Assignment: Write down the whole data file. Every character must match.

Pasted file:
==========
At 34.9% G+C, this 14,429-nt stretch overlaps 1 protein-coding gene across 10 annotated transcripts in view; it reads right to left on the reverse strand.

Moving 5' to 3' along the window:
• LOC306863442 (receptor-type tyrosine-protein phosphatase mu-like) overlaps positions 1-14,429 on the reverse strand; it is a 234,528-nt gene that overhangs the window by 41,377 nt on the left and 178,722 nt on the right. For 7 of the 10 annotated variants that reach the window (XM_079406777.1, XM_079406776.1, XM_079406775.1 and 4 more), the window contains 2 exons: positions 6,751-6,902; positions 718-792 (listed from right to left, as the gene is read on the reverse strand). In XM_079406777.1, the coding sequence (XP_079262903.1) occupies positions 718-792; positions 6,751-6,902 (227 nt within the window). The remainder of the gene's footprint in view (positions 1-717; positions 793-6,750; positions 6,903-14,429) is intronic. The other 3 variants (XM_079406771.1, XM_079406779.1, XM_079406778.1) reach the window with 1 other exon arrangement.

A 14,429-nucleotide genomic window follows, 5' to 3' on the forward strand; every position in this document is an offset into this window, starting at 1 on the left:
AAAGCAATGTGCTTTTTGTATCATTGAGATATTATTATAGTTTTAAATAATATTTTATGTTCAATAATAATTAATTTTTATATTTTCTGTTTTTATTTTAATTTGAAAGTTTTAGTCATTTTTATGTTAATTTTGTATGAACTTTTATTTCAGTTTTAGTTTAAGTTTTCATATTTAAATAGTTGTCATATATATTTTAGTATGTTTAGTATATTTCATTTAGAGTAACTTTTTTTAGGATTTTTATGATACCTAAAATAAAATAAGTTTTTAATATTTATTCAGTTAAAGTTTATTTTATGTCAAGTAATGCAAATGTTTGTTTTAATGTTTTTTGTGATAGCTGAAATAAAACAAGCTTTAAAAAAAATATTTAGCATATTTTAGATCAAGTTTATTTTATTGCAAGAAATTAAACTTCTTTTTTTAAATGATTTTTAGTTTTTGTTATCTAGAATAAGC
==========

At 34.9% G+C, this 14,429-nt stretch overlaps 1 protein-coding gene across 10 annotated transcripts in view; it reads right to left on the reverse strand.

Moving 5' to 3' along the window:
• LOC306863442 (receptor-type tyrosine-protein phosphatase mu-like) overlaps positions 1-14,429 on the reverse strand; it is a 234,528-nt gene that overhangs the window by 41,377 nt on the left and 178,722 nt on the right. For 7 of the 10 annotated variants that reach the window (XM_079406777.1, XM_079406776.1, XM_079406775.1 and 4 more), the window contains 2 exons: positions 6,751-6,902; positions 718-792 (listed from right to left, as the gene is read on the reverse strand). In XM_079406777.1, the coding sequence (XP_079262903.1) occupies positions 718-792; positions 6,751-6,902 (227 nt within the window). The remainder of the gene's footprint in view (positions 1-717; positions 793-6,750; positions 6,903-14,429) is intronic. The other 3 variants (XM_079406771.1, XM_079406779.1, XM_079406778.1) reach the window with 1 other exon arrangement.

A 14,429-nucleotide genomic window follows, 5' to 3' on the forward strand; every position in this document is an offset into this window, starting at 1 on the left:
AAAGCAATGTGCTTTTTGTATCATTGAGATATTATTATAGTTTTAAATAATATTTTATGTTCAATAATAATTAATTTTTATATTTTCTGTTTTTATTTTAATTTGAAAGTTTTAGTCATTTTTATGTTAATTTTGTATGAACTTTTATTTCAGTTTTAGTTTAAGTTTTCATATTTAAATAGTTGTCATATATATTTTAGTATGTTTAGTATATTTCATTTAGAGTAACTTTTTTTAGGATTTTTATGATACCTAAAATAAAATAAGTTTTTAATATTTATTCAGTTAAAGTTTATTTTATGTCAAGTAATGCAAATGTTTGTTTTAATGTTTTTTGTGATAGCTGAAATAAAACAAGCTTTAAAAAAAATATTTAGCATATTTTAGATCAAGTTTATTTTATTGCAAGAAATTAAACTTCTTTTTTTAAATGATTTTTAGTTTTTGTTATCTAGAATAAGC